Garment Workers to Receive Up to $40 Monthly Compensation

In addition to compensation provided by companies, workers suspended for two weeks will receive $20, and those suspended for between 15 and 30 days will receive $40 under the social protection scheme.
Factory workers buy food in Phnom Penh. Kiripost/Siv Channa
Factory workers buy food in Phnom Penh. Kiripost/Siv Channa

The Ministry of Labour and Vocational Training (MLVT) announced on Wednesday that textile workers whose employment contracts were suspended between July and August 2023 will receive compensation.

It added that workers who were suspended for two weeks will receive $20, and those who were suspended for between 15 and 30 days are set to receive $40.

Pav Sina, President of the Collective Union of Movement of Workers (CUMW), said that the compensation will help ease the financial burden of workers who have been affected by the suspension of their contracts.

However, he added that the social protection package provided by the government is not enough for garment workers to make up for the expenses gained as a result of them losing their jobs.

Sina said, “Although it is not enough for workers to make up for their expenses due to job losses, the compensation can help ease workers' financial burdens after their employment contracts were suspended.”

Besides providing financial support to suspended garment workers, the government should try and attract more foreign investment to prevent more contract suspensions, he suggested.

Additionally, addressing abrupt declining orders is vital in preventing more workers from being suspended, he said, noting that declining orders are not only occurring in Cambodia but many other countries as well.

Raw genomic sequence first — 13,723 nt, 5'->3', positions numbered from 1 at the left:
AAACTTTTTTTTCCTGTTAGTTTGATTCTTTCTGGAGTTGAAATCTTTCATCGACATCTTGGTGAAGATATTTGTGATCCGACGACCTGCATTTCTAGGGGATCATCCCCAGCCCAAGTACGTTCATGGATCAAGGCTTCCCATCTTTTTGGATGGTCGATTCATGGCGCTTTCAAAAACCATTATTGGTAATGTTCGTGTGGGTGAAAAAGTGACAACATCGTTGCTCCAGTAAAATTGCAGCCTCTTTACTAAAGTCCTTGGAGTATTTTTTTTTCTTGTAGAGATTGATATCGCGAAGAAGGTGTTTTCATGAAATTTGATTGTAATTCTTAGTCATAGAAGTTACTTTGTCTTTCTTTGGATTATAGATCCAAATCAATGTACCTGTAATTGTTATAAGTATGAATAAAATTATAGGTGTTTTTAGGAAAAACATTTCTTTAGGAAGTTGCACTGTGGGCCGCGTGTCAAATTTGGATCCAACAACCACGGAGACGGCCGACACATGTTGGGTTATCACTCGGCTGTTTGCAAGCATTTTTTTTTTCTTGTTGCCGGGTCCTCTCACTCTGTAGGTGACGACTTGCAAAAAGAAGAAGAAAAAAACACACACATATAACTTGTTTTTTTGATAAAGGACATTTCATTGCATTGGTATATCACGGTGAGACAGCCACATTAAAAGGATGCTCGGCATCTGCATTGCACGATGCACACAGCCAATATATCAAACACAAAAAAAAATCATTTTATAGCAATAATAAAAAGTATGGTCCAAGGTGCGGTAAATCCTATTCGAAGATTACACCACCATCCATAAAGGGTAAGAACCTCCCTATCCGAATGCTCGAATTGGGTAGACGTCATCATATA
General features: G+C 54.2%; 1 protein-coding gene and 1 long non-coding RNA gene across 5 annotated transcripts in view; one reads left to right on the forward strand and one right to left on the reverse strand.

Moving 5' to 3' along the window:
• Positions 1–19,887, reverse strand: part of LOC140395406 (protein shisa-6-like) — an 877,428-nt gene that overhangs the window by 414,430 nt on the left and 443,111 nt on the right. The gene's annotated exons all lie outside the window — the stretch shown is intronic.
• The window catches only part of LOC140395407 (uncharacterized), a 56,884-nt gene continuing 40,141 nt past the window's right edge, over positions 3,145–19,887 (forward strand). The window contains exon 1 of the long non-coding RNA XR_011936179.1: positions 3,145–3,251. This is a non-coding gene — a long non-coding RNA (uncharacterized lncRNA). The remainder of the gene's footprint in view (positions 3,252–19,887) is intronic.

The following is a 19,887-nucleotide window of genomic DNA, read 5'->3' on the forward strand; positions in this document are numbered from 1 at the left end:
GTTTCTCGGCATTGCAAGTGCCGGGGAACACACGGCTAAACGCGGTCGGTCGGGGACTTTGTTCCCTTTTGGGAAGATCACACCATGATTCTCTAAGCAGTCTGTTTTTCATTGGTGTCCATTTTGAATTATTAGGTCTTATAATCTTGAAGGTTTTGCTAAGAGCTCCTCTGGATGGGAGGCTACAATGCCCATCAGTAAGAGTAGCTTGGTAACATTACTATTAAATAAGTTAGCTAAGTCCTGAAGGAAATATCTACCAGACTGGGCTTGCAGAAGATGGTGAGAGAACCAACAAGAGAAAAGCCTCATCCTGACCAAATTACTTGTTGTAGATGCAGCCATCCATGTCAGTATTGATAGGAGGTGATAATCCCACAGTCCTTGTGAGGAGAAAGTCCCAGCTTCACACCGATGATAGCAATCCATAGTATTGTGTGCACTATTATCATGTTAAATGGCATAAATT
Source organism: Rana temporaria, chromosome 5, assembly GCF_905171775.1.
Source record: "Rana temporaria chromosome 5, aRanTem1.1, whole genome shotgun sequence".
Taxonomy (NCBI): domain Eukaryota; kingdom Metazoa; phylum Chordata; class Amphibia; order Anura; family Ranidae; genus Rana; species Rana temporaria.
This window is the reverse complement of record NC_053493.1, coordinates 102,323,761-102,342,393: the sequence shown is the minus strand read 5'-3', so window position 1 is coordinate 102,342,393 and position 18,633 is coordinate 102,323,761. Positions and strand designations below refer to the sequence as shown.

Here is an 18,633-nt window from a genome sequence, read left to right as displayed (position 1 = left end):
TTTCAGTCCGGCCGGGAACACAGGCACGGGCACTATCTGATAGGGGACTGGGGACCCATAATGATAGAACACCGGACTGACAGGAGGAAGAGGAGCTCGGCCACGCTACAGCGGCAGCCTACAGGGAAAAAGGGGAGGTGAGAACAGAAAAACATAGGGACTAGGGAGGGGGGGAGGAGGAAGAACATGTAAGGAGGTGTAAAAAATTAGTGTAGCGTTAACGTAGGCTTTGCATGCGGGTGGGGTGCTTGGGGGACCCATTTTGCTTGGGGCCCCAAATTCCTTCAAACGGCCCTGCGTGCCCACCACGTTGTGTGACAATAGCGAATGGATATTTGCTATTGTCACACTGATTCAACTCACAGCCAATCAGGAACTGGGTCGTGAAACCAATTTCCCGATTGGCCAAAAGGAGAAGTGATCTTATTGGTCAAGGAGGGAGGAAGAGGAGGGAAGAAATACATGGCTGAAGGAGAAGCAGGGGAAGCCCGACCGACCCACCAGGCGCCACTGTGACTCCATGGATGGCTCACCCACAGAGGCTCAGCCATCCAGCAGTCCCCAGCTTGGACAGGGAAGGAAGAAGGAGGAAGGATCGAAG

Sin added, “The current employment contract suspension of garment workers was the result of the Russia-Ukraine war, which decreased foreign orders.” All relevant stakeholders are now trying to help ease workers’ financial burdens by providing social protection finance.

In 2018, before the pandemic hit, foreign orders were high because of Cambodia’s low-cost workforce. For instance, Cambodian garment workers’ minimum wage is as low as $200 per month. This is much lower than the minimum wage in other countries, such as Thailand, Malaysia and the Philippines.

That is why foreign companies find Cambodia an attractive destination because they are able to produce textiles at a low cost. Therefore, textile products produced in Cambodia are able to compete with the same product produced in countries with higher production costs.

Despite the challenges, the garment sector contributes to more than a third of Cambodia’s gross domestic product (GDP), accountable for $11.3 billion in garment exports in 2021, according to the International Financial Corporation.

The suspension of contracts is a common practice in the garment industry. In Cambodia, it is often used by employers in response to declining orders as a result of the global crisis.

In early 2023, more than 100 factories suspended work as a result of declining orders from Western and US markets, putting thousands of jobs at risk. In July 2023, more than 10,000 garment workers were suspended as a result of low demand and canceled orders.

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